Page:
Dish with flower spraysOn display
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Dish with flower sprays
Date1530 - 1550
Ottoman Period (1281 - 1924)
Material and technique
fritware, with polychrome underglaze painting
Dimensions3.9 cm (height)
28.8 cm (diameter)
No. of items
Bequeathed by C. D. E. Fortnum, 1899.
Museum locationFirst floor | Gallery 31 | Islamic Middle East
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Flowers were as popular among the Ottomans as they are in England today. In 1554, for example, the Holy Roman Emperor’s Ambassador to the Ottomans records how visiting Janissaries would offer him a bunch of hyacinths or narcissi. (In fact it was this same Ambassador, Augier Ghislain de Busbecq, who introduced tulips into Europe). The appearance of recognisable species of flowers on Iznik ceramics was due to the rise to eminence of one particular artist, Kara Memi, at the court of Suleyman the Magnificent. Kara Memi transformed Ottoman illumination by introducing naturalistic flowers, such as tulips, roses, hyacinths and carnations, to replace the traditional, stylised, Islamic floral motifs and arabesques.
Although some traditional elements were still retained, like the peony in this dish [EAX.3277], the naturalistic flower designs clearly captured the imagination of the Iznik potters. First making their appearance in the 1540’s, they were accompanied by a new colour scheme. To the blue and turquoise of the preceding decade were added a soft sage-green, a manganese-purple, and a soft greenish-black for outlines. Experiments were made with colouring the background, and a fish-scale pattern introduced to help alleviate the monotony of a large area of single colour. The final phase (nos. 46-47 [EAX.3268 & WA1888.CDEF.C324]) was the introduction of a new, vibrant colour - ‘sealing-wax’ red.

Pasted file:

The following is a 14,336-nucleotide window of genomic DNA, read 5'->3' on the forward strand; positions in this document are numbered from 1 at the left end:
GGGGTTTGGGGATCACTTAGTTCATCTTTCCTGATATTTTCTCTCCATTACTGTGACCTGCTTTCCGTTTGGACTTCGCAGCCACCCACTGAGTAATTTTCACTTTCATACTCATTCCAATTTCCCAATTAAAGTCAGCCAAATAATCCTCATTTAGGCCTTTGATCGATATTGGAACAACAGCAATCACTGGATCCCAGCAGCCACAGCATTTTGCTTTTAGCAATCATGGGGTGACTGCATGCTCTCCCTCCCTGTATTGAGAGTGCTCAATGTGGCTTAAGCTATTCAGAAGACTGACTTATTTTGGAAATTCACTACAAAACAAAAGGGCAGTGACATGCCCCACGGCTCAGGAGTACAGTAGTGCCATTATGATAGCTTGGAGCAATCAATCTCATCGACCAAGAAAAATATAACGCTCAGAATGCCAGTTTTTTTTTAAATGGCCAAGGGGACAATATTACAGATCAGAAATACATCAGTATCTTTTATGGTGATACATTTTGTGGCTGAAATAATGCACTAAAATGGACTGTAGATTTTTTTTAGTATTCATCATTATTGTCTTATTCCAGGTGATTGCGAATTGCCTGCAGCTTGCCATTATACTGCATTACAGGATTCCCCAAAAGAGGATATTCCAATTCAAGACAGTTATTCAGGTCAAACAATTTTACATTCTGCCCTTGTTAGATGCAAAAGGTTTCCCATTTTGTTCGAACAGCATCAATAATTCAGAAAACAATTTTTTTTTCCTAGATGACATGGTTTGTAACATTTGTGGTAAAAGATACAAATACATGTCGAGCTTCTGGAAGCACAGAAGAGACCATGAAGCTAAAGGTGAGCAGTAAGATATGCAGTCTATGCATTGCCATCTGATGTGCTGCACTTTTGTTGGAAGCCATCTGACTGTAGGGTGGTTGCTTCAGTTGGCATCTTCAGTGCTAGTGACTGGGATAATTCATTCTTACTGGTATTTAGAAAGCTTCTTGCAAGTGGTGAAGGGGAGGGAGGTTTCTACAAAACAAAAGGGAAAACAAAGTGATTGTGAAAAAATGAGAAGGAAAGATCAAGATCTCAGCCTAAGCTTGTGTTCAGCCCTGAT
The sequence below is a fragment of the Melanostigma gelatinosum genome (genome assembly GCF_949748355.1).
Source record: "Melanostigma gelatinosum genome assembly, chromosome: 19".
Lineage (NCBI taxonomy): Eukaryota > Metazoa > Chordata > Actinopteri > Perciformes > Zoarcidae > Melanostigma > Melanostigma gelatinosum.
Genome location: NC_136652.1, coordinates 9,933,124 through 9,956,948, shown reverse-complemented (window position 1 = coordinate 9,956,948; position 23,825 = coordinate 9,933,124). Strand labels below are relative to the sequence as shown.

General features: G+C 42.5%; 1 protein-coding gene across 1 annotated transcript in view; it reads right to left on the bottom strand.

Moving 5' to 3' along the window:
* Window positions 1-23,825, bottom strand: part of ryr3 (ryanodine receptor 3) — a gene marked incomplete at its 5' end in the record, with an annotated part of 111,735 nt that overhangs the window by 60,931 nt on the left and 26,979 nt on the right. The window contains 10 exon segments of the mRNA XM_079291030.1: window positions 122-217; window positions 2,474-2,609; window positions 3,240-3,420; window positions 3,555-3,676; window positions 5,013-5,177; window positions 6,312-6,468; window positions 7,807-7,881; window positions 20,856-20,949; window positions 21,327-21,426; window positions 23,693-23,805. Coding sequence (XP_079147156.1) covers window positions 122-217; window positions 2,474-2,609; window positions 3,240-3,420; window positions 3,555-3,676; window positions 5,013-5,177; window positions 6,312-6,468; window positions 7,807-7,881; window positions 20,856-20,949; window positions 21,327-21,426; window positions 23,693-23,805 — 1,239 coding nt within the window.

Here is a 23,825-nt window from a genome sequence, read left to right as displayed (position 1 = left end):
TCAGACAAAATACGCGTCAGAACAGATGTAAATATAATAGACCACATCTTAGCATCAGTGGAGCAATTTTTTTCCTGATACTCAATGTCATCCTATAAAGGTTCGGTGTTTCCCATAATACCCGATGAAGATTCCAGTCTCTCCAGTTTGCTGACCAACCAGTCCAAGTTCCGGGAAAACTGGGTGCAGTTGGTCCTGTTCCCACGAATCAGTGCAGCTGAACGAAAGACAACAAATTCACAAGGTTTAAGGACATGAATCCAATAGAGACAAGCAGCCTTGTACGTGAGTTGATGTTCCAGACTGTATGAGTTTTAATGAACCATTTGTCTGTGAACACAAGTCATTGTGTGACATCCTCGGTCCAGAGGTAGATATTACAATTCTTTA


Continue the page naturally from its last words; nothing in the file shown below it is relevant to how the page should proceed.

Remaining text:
In: Allan, James W., Islamic Ceramics, Ashmolean-Christie's Handbooks (Oxford: Ashmolean Museum, 1991)
Glossary of terms
Ceramic material composed of ground quartz and small quantities of clay and finely ground frit (frit is obtained by pouring molten glass into water).
Painting applied to ceramic material before a transparent, or monochrome or coloured glaze for Islamic objects, is applied. The technique was initially developed in China.
Allan, James W., Islamic Ceramics, Ashmolean-Christie's Handbooks (Oxford: Ashmolean Museum, 1991), no. 44 on p.70, illus. p. 71